Yesterday, we wrote about the FAR (Federal Acquisition Regulation) prohibition against expensing goodwill against Government contracts (see FAR 31.205-49). Today we address a related matter - how to value assets resulting from business combinations. Or rather, how to value assets for Government cost accounting purposes, which may or may not be the same as for financial reporting purposes. As you recall, under the purchasing method of accounting for business combinations, assets of the acquired company are recorded at their fair value by the acquiring company. Usually, but not always, this results in a write-up of assets. Assets may have been fully depreciated but there is still economic life to those assets. Land, which is not depreciated, is carried on the books at its acquisition cost when typically, the value increases with time.
FAR 31.205-52 addresses asset valuation from business combinations. FAR distinguishes between tangible and intangible assets and states:
- (a) For tangible capital assets, when the purchase method of accounting for a business combination is used, whether or not the contract or subcontract is subject to CAS, the allowable depreciation and cost of money shall be based on the capitalized asset values measured and assigned in accordance with CAS 404, if allocable, reasonable, and not otherwise unallowable.
- (b) For intangible capital assets, when the purchase method of accounting for a business combination is used, allowable amortization and cost of money shall be limited to the total of the amounts that would have been allowed had the combination not taken place.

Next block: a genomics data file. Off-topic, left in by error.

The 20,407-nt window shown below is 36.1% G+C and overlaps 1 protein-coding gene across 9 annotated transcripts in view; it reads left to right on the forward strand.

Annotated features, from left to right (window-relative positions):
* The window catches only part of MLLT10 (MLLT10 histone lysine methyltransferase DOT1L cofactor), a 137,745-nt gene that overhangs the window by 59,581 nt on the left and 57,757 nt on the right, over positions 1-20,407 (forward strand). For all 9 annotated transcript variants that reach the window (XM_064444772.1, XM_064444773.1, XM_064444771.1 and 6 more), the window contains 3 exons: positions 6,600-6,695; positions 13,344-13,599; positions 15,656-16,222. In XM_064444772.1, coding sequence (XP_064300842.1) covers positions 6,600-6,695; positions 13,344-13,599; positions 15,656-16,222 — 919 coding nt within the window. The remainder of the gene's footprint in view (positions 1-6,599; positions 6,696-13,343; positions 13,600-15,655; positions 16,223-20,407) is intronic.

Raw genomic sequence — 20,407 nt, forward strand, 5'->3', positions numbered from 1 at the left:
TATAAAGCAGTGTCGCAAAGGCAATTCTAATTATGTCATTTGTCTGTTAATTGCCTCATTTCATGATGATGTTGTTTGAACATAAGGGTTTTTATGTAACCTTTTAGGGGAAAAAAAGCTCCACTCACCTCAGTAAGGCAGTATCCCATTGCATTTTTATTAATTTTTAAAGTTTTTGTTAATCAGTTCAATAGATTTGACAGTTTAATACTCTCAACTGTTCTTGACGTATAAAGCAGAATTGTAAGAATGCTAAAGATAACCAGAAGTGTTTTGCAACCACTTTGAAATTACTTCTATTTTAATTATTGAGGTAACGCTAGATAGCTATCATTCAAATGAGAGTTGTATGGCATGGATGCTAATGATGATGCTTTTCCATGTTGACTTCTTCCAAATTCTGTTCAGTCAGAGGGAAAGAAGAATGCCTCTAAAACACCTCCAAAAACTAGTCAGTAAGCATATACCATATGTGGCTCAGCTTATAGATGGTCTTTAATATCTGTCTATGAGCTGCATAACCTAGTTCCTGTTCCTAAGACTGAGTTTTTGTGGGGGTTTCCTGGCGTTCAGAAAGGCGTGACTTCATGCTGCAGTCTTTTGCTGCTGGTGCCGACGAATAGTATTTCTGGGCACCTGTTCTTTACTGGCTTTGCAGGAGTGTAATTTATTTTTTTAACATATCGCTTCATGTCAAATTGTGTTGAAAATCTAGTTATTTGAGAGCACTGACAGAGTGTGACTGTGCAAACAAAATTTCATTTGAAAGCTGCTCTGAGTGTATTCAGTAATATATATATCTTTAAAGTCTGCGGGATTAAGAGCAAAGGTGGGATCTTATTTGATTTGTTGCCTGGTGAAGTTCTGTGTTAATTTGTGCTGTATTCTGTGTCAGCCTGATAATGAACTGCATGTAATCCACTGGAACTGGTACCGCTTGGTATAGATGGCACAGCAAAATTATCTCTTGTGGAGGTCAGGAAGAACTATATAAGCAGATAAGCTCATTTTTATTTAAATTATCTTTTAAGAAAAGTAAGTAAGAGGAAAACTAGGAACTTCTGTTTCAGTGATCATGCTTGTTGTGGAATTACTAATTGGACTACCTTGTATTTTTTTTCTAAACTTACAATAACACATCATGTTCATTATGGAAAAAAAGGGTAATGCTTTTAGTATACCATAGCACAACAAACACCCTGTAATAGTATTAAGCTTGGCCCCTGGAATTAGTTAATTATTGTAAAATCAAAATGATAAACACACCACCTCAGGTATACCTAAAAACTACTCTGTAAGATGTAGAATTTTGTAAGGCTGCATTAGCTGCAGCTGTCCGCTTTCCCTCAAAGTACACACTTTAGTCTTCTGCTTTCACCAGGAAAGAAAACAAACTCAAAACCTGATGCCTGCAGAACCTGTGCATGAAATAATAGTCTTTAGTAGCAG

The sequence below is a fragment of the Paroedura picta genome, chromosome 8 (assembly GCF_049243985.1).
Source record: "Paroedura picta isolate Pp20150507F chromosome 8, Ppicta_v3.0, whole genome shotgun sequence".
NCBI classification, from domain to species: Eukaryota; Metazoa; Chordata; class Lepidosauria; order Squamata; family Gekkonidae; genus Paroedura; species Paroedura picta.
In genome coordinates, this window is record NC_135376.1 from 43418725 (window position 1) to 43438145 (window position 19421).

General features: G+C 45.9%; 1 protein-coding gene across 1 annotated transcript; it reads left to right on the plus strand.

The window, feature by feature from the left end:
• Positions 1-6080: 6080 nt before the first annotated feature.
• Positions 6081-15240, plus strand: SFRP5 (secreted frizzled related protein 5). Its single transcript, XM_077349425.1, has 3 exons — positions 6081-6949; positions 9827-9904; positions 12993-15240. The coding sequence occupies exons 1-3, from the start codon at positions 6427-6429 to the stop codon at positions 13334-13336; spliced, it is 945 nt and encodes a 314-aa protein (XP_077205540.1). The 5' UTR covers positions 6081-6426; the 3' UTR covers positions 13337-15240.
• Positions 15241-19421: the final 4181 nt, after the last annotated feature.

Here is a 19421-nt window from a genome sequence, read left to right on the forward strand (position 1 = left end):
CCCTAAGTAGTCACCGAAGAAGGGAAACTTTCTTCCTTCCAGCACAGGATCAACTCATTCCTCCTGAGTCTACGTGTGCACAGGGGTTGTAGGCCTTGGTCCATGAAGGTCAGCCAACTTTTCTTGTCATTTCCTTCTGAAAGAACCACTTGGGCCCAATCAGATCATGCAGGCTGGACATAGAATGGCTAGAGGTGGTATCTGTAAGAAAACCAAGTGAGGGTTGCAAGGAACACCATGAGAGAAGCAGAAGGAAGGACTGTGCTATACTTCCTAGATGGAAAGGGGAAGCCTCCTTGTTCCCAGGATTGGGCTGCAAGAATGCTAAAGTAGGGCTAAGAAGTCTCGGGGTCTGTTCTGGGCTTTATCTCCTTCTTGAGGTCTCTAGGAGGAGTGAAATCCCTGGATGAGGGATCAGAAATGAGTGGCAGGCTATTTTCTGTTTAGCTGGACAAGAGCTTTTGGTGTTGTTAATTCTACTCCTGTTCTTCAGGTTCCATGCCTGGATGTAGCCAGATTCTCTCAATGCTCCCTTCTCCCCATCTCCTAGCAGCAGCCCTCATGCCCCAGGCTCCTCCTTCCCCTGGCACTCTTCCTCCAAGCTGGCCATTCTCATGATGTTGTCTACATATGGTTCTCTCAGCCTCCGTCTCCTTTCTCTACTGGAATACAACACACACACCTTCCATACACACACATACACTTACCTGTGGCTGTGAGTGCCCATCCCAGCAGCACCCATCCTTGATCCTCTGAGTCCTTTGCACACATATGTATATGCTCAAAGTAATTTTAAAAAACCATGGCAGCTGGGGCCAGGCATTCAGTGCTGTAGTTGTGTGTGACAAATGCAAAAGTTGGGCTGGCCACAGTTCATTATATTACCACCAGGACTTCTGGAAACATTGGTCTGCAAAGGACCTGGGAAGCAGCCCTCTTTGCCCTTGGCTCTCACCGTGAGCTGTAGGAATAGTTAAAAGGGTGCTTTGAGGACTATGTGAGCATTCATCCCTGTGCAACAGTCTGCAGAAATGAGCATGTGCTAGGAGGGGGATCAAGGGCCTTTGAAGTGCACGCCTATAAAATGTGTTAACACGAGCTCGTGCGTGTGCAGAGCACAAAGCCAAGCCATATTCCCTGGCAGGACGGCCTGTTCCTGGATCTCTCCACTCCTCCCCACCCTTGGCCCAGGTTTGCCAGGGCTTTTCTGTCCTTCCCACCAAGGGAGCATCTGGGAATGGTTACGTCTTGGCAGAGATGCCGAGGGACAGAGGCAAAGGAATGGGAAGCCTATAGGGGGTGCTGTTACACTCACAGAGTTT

To figure out what the foregoing really means, one must refer to CAS 404.50(d). CAS 404 states, concerning capitalized values of tangible capital assets acquired in a business combination:
- (1) All the tangible capital assets of the acquired company that during the most recent cost accounting period prior to a business combination generated either depreciation expense or cost of money charges that were allocated to Federal government contracts or subcontracts negotiated on the basis of cost, shall be capitalized by the buyer at the net book value(s) of the asset(s) as reported by the seller at the time of the transaction.
- (2) All the tangible capital asset(s) of the acquired company that during the most recent cost accounting period prior to a business combination did not generate either depreciation expense or cost of money charges that were allocated to Federal government contracts or subcontracts negotiated on the basis of cost, shall be assigned a portion of the cost of the acquired company not to exceed their fair value(s) at the date of acquisition. When the fair value of identifiable acquired assets less liabilities assumed exceeds the purchase price of the acquired company ... the value otherwise assignable to tangible capital assets shall be reduced by a proportionate part of the excess.
So, to simplify things, Government contractors cannot write-up the value of tangible capital assets that have already been charged to the Government through depreciation - the Government doesn't want to buy the assets twice.
Intangible capital assets other than goodwill (e.g. intellectual property such as patents and trademarks) bear no such distinction. Amortization is limited to the amount that would have been allowed had the combination not taken place. It doesn't matter whether the Government was previously charged for the amortization. There can be no write-up of values.